While discussing the role of the Levites, Numbers 3:4 mentions Aaron’s sons Nadav and Avihu who had previously died.  The verse says:

“Nadav and Avihu died before God when they offered an alien fire before God in the Wilderness of Sinai, and they had no children…”

This verse makes it seem as if they died for two reasons; first, for bringing a sacrifice they shouldn’t have and second because they didn’t have children. What is that about? 

The Chassam Sofer, a transmitter of ancient Jewish wisdom, explains why their not having children contributed to their deaths.  Having and raising children is the ultimate path to self-development.  I have a friend who has a blog about her homeschooling family.  Her motto is “Homeschooling builds character….In the mother.”  She is so right, but it isn’t just homeschooling, it’s parenting.  Raising children forces us, their parents, to stretch and grow way beyond any measure we did before having children.  You thought you had cultivated the character trait of patience when you were in high school?  Wait until you’ve been kvetched (whined, complained) to all day long and then you get woken up right after you’ve fallen asleep.  That’s when you begin to learn about patience! 

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No Cameras, Please!

May 13th, 2020 Posted by Practical Parenting 2 comments

My husband recently shared a family legend, describing how he decided to add joy and mirth to our young daughter’s birthday party by joining the festivities in a gorilla costume. The screams and tears of the young girls attending were not part of the original plan.

One of the column’s readers asked if we had pictures, saying how much she would enjoy seeing them. My reply was that we were too busy coping with hysteria to run for a camera. That reply inadvertently revealed how long ago the botched birthday party was.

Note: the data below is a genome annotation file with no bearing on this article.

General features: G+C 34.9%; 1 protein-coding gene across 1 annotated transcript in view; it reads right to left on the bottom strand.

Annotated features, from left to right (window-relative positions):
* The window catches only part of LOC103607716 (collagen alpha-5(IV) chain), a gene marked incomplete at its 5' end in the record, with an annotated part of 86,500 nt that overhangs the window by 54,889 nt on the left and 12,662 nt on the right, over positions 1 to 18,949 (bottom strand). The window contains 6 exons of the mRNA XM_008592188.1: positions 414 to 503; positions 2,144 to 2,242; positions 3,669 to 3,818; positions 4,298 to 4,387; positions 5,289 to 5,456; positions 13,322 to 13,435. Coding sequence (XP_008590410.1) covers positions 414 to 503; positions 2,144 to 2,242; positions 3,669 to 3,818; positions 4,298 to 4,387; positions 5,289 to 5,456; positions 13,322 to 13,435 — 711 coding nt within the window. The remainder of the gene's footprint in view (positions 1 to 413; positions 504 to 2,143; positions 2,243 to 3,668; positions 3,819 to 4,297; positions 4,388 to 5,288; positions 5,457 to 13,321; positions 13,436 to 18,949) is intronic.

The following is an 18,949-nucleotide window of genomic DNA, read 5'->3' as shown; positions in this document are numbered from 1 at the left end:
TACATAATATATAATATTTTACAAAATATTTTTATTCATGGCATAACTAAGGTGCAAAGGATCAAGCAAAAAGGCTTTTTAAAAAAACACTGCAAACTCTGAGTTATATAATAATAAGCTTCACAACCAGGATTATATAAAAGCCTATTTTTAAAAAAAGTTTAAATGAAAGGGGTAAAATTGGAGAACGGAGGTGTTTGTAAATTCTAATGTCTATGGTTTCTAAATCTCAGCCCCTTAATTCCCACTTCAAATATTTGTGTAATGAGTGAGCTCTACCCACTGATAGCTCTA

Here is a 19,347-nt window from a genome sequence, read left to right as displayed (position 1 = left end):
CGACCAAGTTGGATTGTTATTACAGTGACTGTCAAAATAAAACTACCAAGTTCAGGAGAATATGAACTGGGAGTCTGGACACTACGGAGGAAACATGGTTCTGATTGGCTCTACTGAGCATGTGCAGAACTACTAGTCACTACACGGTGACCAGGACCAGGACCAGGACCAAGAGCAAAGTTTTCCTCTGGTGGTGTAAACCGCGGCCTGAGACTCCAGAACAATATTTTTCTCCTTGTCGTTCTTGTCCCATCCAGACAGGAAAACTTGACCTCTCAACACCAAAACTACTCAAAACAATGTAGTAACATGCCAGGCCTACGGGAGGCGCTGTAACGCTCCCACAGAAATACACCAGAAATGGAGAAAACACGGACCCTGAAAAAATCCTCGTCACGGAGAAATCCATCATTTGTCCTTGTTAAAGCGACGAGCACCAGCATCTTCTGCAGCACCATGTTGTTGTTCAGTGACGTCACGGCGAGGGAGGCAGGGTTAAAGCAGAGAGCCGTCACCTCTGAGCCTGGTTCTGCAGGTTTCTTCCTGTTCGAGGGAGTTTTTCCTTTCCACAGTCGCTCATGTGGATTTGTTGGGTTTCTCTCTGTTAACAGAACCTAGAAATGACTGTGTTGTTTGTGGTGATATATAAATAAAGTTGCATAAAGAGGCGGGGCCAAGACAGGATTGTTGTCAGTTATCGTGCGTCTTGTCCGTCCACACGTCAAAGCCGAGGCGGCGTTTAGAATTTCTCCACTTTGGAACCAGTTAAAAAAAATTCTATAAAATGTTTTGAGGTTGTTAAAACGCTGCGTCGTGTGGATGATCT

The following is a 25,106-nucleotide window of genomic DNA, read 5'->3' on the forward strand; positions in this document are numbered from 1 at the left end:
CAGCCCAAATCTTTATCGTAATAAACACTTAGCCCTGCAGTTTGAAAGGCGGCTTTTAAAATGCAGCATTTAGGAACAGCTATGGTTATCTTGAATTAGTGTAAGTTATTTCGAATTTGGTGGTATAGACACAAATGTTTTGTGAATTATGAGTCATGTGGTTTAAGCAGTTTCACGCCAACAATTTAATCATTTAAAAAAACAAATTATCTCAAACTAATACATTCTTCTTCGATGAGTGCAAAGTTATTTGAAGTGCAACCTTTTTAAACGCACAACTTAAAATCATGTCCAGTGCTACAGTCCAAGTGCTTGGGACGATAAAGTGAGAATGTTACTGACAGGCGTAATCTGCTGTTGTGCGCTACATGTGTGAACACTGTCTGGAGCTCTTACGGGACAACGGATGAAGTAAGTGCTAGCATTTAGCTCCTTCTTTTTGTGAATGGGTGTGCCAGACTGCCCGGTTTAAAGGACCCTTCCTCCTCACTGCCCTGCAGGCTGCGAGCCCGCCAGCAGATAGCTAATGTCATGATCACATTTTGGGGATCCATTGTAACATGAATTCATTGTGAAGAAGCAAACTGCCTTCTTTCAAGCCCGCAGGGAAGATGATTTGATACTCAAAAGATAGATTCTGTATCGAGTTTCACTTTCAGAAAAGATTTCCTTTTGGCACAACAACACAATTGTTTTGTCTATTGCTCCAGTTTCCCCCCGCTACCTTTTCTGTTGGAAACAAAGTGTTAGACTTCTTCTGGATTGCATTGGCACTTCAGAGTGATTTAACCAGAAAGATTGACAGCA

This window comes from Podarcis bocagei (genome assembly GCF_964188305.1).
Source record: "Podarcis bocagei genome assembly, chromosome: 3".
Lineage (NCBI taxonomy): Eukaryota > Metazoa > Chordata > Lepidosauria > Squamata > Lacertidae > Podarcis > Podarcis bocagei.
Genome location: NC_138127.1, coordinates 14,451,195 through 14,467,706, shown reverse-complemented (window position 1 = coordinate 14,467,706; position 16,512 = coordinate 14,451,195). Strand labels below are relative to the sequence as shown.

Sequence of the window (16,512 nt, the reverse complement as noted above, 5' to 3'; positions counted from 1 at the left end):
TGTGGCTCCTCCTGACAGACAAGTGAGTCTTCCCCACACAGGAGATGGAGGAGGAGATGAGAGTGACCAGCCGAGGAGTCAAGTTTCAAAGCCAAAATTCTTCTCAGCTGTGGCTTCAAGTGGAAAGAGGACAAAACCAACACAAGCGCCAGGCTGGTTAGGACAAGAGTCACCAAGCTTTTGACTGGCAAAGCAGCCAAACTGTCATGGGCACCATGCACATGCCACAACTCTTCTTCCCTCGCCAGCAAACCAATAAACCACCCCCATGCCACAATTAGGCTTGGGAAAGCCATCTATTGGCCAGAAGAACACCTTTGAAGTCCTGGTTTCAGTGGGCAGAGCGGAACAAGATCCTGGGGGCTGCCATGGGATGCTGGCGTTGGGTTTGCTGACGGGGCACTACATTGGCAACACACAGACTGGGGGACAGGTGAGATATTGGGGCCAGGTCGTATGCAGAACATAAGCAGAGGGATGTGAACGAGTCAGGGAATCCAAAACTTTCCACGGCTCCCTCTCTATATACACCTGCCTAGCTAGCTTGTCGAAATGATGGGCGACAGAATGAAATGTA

Today, most of us are within inches of our phones at all times, if not unremittingly clutching them in our hands. Our ubiquitous camera phones are constantly ready to capture the moment, often with accompanying audio.

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Words Build Worlds

May 5th, 2020 Posted by Practical Parenting, Your Mother's Guidance 3 comments

A ‘Your Mother’s Guidance’ post by Rebecca Masinter

Leviticus 16 describes the service of the High Priest on Yom Kippur (Day of Atonement).   An integral part of both the High Priest’s work on Yom Kippur as well as each individual’s Yom Kippur and repentance process is an oral confession (16:21). It isn’t enough to feel regret for one’s sins or to think about changing or even to make a decision to repent and improve. Speaking aloud is a necessary component.  Why?

We all know how many thoughts move through a person’s head each day.  We have so many ideas, plans, inspirations, resentments that pop into our heads and most of them fly right out.  Ideas are filled with potential, but unless we do something concrete to actualize them, they disappear.  Their energy dissipates. The very act of taking an idea and verbalizing it, saying it out loud so our ears can hear it, makes it real.  Our ideas begin to have power when we verbalize them, because only after we say a thought and hear ourselves say it, does it become real to us.  A thought is fleeting, but a word begins to build reality.